History Society


A Limerick A Day (Broadsheet.ie):

Let’s all be dismayed and aghast,
At what happened back in the “dark past”,
It may be the worst,
But it isn’t the first,
So for now let’s pretend it’s the last.

John Moynes


“The Tuam home was one of 10 institutions in which about 35,000 unmarried pregnant women – so-called fallen women – are thought to have been sent.

The children of these women were denied baptism and segregated from others at school. If they died at such facilities, they were also denied a Christian burial.

County Galway death records showed that most of the children buried in the unmarked grave had died of sickness or disease”

Emer O’Toole, Guardian:

“The Tuam historian Catherine Corless discovered the extent of the mass grave when she requested records of children’s deaths in the home. The registrar in Galway gave her almost 800. Shocked, she checked 100 of these against graveyard burials, and found only one little boy who had been returned to a family plot.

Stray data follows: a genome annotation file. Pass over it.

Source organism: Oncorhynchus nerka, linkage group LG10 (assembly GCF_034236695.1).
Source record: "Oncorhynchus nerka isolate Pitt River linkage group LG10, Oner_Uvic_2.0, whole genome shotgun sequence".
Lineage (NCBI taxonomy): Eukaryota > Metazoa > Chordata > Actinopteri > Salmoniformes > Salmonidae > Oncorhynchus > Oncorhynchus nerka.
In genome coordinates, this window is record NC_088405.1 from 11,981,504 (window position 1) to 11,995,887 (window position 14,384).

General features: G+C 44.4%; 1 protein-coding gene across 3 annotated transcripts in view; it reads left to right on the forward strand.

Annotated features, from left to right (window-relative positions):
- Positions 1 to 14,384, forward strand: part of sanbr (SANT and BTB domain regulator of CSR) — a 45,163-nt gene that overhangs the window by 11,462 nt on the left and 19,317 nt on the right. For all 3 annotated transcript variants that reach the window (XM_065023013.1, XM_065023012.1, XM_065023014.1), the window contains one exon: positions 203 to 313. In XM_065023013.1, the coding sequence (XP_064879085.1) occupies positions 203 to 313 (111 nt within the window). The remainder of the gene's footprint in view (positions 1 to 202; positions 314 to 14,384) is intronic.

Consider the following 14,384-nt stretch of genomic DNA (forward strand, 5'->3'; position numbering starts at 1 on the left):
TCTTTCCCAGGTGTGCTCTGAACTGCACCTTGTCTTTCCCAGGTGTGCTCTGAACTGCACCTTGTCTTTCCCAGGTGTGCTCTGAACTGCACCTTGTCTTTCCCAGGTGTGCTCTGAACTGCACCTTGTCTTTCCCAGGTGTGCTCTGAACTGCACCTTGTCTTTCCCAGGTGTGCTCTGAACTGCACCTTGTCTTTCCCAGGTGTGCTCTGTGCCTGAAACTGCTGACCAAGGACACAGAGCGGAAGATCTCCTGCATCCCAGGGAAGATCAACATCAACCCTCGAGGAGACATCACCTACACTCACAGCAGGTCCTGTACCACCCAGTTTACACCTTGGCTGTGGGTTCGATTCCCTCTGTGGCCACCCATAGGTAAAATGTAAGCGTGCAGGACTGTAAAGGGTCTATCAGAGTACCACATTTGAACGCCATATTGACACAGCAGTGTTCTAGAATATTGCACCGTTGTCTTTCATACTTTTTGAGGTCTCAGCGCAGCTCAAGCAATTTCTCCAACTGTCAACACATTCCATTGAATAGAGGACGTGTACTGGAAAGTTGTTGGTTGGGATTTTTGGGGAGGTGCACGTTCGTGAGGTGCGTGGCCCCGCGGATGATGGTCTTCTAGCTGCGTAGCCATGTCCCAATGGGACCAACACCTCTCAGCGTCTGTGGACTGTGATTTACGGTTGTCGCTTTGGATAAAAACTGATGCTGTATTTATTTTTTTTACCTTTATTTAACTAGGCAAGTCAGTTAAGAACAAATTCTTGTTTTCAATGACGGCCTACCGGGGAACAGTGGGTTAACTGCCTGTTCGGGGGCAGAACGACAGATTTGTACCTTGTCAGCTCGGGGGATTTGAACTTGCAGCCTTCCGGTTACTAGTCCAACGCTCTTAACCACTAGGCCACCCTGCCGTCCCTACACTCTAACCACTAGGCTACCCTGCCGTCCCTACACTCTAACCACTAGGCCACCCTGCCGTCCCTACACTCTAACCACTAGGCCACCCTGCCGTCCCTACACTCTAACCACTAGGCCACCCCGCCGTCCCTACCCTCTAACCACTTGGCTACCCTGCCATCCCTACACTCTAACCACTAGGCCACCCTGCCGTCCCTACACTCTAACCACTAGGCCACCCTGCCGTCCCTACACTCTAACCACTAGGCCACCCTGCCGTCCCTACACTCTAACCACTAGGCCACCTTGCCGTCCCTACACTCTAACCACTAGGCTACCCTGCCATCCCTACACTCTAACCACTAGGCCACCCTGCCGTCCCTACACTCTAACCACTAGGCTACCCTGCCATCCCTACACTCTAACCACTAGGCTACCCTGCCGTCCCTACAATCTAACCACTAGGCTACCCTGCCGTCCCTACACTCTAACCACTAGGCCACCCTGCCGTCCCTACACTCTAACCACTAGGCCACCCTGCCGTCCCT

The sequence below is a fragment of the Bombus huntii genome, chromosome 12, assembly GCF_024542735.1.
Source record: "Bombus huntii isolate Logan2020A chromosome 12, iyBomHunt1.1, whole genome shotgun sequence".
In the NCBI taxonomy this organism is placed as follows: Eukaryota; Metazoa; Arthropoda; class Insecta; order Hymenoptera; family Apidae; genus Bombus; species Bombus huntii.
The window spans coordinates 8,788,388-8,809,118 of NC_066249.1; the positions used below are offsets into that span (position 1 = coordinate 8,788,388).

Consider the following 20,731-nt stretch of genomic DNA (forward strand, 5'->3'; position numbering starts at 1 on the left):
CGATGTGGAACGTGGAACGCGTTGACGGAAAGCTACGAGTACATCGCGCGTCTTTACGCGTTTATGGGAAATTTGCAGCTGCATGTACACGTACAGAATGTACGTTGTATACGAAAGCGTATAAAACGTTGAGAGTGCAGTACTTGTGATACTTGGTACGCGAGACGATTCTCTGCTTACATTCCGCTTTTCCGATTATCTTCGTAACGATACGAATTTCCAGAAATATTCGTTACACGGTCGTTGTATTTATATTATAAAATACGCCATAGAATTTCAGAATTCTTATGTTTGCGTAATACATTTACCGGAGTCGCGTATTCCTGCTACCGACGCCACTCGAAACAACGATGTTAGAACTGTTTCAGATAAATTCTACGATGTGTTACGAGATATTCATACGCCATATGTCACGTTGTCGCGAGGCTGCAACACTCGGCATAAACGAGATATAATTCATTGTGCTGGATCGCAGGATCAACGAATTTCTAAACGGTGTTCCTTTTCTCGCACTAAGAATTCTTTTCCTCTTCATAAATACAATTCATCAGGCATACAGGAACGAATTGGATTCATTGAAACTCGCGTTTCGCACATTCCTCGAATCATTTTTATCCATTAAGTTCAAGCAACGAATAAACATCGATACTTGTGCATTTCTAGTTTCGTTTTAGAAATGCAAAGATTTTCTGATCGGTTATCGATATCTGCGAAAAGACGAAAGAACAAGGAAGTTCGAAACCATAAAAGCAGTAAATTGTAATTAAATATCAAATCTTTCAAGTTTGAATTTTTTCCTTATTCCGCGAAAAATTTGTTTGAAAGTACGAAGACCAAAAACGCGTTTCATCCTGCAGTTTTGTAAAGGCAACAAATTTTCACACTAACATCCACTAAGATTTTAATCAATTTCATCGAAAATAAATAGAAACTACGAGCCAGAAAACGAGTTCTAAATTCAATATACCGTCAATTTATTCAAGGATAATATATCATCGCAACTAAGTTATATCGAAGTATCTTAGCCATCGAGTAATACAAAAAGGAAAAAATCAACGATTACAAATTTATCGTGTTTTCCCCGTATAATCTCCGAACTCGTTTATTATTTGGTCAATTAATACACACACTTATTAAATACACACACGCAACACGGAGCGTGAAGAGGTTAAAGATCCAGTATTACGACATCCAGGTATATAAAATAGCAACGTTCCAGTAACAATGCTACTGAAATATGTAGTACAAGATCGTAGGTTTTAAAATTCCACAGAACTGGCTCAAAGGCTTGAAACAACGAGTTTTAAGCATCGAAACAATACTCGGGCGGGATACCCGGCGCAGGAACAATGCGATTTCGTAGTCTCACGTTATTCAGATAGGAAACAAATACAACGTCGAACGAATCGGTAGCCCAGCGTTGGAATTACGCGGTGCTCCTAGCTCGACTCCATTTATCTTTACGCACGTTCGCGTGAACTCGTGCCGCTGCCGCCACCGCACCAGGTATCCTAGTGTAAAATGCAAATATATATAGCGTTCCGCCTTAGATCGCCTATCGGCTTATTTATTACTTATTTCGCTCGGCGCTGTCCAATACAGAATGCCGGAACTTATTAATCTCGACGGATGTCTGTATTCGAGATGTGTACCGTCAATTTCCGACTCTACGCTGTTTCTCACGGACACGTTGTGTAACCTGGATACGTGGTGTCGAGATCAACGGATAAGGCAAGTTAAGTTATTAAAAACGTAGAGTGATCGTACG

According to Corless, death rates for children in the Tuam mother and baby home, and in similar institutions, were four to five times that of the general population. A health board report from 1944 on the Tuam home describes emaciated, potbellied children, mentally unwell mothers and appalling overcrowding. But, as Corless points out, this was no different to other homes in Ireland. They all had the same mentality: that these women and children should be punished.”